April 18, 2002

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Samuel L. Jackson is one of the few actors today capable of carrying a film with nothing more than the weight of his personality, his pure charisma. But even Jackson’s overwhelming stage presence isn’t enough to hold up the mushy and tired script of Changing Lanes, a film that shows promise but ultimately collapses into a boring and sentimental parable.

Jackson plays Doyle Gibson, a recovering alcoholic, taking one painful step at a time towards sobriety and normalcy. The film takes place on a very important day for Doyle — he’s on his way to court to show his separated wife his reinvented life, hold on to his two sons, and offer them all a new house that he’s been struggling to purchase. On his way to court he’s hit, his car totaled, and he’s left on the side of the rode by lawyer Gavin Banek (Ben Affleck), who’s in a desperate hurry to file the one existing copy of a legal document that stands to make the senior partners of his firm millions. Gavin leaves the documents at the scene of the accident, and his attempt to get them back from Doyle draws the pair into a test of wills, as they both begin chipping away at each other’s lives. Doyle only wants his time back, the twenty minutes he lost from the accident that make him miss his hearing and lose his kids.

The cat and mouse game that ensues is sometimes gripping, yet the film gropes for a level of tension it can’t quite grasp. Though Jackson is at his characteristic level of intensity — even as a bedraggled alcoholic his every word commands attention — Affleck is far too soft and squishy to be an effective counterpart to this struggle in an epic clash of will. This serves him in some ways: he plays the squirmy lawyer who strikes anonymously from the shadows with natural ease. But as an antagonist he just can’t keep up with Jackson.

The film keeps constant stock of its main characters, usually switching back and forth between them every few seconds, revealing many bizarre parallels between the two lives. Despite Affleck’s dead weight, this immediately draws the viewer in and manages to keep his interest alive for the first half of the movie. At least by the time the hopelessly unoriginal ending arrives, the viewer is so dazed by the film that he can’t feel insulted by the idiotic and moralistic conclusion — the sort of supposedly meaningful garbage the writers of Saved by the Bell crammed into every script.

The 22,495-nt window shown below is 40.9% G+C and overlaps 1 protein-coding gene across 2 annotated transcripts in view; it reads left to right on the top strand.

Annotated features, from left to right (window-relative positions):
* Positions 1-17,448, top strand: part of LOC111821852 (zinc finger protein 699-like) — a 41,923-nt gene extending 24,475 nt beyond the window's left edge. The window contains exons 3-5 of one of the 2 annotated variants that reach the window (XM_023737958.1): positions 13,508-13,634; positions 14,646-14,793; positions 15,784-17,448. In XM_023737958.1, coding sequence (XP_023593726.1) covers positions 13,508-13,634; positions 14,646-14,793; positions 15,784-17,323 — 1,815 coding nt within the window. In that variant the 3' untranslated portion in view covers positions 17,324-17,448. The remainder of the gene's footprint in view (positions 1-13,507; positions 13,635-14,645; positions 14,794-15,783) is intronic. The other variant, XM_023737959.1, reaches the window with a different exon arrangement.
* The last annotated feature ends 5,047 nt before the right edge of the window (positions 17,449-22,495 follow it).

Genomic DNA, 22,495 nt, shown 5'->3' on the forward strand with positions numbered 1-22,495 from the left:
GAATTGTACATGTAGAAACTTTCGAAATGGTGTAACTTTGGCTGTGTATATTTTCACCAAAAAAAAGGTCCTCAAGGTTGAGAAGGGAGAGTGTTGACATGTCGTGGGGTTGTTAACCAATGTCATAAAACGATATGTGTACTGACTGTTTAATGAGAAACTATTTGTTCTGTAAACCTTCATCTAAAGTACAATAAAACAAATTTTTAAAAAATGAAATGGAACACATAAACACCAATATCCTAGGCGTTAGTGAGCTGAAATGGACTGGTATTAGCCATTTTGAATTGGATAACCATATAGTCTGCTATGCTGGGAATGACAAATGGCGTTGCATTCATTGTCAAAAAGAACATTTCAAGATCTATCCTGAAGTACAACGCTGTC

Part of that conclusion involves Gavin’s realization that the firm’s senior partners are operating unethically, possibly illegally. He must be the world’s least perceptive lawyer to fail to realize the shady dealings he’s been a part of. This more than anything reduces Gavin to a shadow of a character. He’s only there so he can be a bad guy who becomes good.

Jackson and Affleck are backed by some rather strong performances, relegated to the background as they are by the main battle royale. Doyle’s estranged wife Valerie (Kim Staunton) — who last appeared next to Jackson in the 2000 remake of Shaft — delivers a soft and moving performance as a woman fed up with the bungled attempts of her alcoholic and rage-o-holic husband. Her calm and rational demeanor is a sharp counterpoint to Jackson, who is a constant furnace of repressed, and often not so repressed, rage. Perhaps if she had been pitted against Doyle instead of the cardboard cutout Affleck plays, the movie might have been more compelling.

Toni Collette also puts in a strong performance as Gavin’s do-gooder of an assistant Michelle. Her emotional connection with Gavin provides some of the little real understanding of who Gavin is, or was, and the dynamic between the two is much more interesting than that between Gavin and his social climber of a wife played by Amanda Peet.

Perhaps the decay of this film can be linked to the inexperience of its creative control. Director Roger Michelle had his first real hit in 1999 with the unremarkable Notting Hill. He doesn’t seem to have grown much since then.